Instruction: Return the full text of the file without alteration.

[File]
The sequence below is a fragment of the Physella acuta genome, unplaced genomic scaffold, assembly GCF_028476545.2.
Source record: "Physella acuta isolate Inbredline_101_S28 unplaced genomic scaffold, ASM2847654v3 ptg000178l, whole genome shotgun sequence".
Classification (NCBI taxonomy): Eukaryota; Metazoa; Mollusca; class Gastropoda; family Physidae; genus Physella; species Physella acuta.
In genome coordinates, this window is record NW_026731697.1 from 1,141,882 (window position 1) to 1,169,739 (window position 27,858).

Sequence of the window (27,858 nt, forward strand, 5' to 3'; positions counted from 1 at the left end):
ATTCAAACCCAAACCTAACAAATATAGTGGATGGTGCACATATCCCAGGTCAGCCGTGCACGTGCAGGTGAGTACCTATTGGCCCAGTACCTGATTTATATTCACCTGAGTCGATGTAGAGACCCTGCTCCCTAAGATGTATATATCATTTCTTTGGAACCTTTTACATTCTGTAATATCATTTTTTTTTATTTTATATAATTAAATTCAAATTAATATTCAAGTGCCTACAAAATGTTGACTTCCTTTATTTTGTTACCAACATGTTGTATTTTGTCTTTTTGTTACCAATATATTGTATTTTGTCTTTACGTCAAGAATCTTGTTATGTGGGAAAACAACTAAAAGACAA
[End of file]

The sequence below is a fragment of the Physella acuta genome, unplaced genomic scaffold, assembly GCF_028476545.2.
Source record: "Physella acuta isolate Inbredline_101_S28 unplaced genomic scaffold, ASM2847654v3 ptg000178l, whole genome shotgun sequence".
Classification (NCBI taxonomy): Eukaryota; Metazoa; Mollusca; class Gastropoda; family Physidae; genus Physella; species Physella acuta.
In genome coordinates, this window is record NW_026731697.1 from 1,141,882 (window position 1) to 1,169,739 (window position 27,858).

Sequence of the window (27,858 nt, forward strand, 5' to 3'; positions counted from 1 at the left end):
ATTCAAACCCAAACCTAACAAATATAGTGGATGGTGCACATATCCCAGGTCAGCCGTGCACGTGCAGGTGAGTACCTATTGGCCCAGTACCTGATTTATATTCACCTGAGTCGATGTAGAGACCCTGCTCCCTAAGATGTATATATCATTTCTTTGGAACCTTTTACATTCTGTAATATCATTTTTTTTTATTTTATATAATTAAATTCAAATTAATATTCAAGTGCCTACAAAATGTTGACTTCCTTTATTTTGTTACCAACATGTTGTATTTTGTCTTTTTGTTACCAATATATTGTATTTTGTCTTTACGTCAAGAATCTTGTTATGTGGGAAAACAACTAAAAGACAA